Brian Welk, Nevin Taylor, Samuel Kuhr, G.B Viswanathan, Hamish L. Fraser


Center for the Accelerated Maturation of Materials, Department of Materials Science and Engineering, The Ohio State University, Columbus, OH, USA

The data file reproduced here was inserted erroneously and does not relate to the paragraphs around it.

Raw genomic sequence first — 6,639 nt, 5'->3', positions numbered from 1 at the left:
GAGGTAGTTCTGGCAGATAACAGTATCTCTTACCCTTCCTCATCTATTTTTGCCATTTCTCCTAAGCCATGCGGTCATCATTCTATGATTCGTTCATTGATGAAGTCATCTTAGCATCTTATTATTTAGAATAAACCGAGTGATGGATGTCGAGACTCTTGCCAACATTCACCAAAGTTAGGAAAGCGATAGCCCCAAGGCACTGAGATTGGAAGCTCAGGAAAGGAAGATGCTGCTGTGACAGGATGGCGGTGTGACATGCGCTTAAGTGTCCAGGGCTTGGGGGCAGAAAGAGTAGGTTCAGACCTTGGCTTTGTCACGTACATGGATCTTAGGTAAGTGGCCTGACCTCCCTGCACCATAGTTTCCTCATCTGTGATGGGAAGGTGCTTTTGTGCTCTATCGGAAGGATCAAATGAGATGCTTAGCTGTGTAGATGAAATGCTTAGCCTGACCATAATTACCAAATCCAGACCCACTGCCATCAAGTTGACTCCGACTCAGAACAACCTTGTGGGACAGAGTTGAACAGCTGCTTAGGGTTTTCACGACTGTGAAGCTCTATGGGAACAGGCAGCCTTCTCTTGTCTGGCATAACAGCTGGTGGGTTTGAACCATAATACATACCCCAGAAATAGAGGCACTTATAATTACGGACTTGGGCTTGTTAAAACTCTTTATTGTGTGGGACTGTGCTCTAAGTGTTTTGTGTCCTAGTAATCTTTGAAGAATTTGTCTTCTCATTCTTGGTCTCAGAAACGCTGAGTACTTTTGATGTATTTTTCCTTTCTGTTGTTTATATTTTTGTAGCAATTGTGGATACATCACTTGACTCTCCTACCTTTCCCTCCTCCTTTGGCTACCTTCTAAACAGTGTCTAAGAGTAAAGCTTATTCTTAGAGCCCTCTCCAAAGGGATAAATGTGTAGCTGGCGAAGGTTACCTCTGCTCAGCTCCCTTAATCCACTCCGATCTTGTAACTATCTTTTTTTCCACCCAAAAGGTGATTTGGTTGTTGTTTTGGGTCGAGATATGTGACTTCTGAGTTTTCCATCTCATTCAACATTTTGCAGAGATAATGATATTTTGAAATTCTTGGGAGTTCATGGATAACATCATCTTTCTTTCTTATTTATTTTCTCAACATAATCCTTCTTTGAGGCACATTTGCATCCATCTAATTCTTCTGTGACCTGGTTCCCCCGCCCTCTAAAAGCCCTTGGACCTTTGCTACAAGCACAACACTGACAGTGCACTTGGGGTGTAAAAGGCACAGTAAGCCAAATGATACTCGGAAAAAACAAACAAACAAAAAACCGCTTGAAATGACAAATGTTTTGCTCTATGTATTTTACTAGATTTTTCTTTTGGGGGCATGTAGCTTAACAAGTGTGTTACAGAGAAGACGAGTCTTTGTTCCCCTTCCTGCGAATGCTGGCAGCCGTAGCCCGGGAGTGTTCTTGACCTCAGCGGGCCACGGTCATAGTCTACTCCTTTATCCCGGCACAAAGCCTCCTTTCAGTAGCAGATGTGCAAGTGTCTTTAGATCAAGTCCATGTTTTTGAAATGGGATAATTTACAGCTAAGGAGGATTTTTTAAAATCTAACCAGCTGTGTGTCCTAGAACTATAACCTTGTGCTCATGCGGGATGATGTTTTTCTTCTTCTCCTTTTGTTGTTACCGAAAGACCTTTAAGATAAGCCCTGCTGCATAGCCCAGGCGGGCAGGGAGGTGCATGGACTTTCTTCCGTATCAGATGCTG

There are a number of defects associated with the additive manufacturing (AM) of titanium alloys. These include the formation of coarse columnar microstructures, generally parallel to the growth/deposition direction in builds produced by blown powder, the presence of porosity, and residual stresses. This talk focuses on the first of these, coarse microstructures. Emphasis has been on the use of alloying to effect an equiaxed microstructure through modification of the solidification mechanism, by inducing a columnar to equiaxed transition (CET). The experiments have employed a combinatorial approach developed in our laboratory, where a LENS™ (blown powder) AM device with two powder hoppers has been used to produce variations in the minor alloying elements of interest, such that modifications to microstructure can be directly related to changes in composition. The microstructures produced as a result of the additive manufacturing process have been characterized. In the main, the use of selective alloying has been successful in terms of effecting a CET, such that refined equaixed grains are produced. A variety of microstructures may be produced during subsequent heat-treatment, and the underlying mechanism of formation of these has been studied. The mechanical properties of new Ti alloys, with alloying additions that result in CETs, have been assessed and their values have been compared with those predicted by a machine learning approach. These comparisons will be discussed.